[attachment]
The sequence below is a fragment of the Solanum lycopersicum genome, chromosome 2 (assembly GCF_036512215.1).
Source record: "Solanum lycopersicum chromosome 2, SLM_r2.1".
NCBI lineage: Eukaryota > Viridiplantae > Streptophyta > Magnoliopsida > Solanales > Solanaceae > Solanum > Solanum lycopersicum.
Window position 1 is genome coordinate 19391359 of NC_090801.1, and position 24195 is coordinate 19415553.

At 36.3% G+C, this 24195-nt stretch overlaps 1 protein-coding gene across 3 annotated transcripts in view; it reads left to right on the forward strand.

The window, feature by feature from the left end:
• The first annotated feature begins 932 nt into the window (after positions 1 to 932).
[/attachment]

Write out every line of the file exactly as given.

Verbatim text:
The sequence below is a fragment of the Solanum lycopersicum genome, chromosome 2 (assembly GCF_036512215.1).
Source record: "Solanum lycopersicum chromosome 2, SLM_r2.1".
NCBI lineage: Eukaryota > Viridiplantae > Streptophyta > Magnoliopsida > Solanales > Solanaceae > Solanum > Solanum lycopersicum.
Window position 1 is genome coordinate 19391359 of NC_090801.1, and position 24195 is coordinate 19415553.

At 36.3% G+C, this 24195-nt stretch overlaps 1 protein-coding gene across 3 annotated transcripts in view; it reads left to right on the forward strand.

The window, feature by feature from the left end:
• The first annotated feature begins 932 nt into the window (after positions 1 to 932).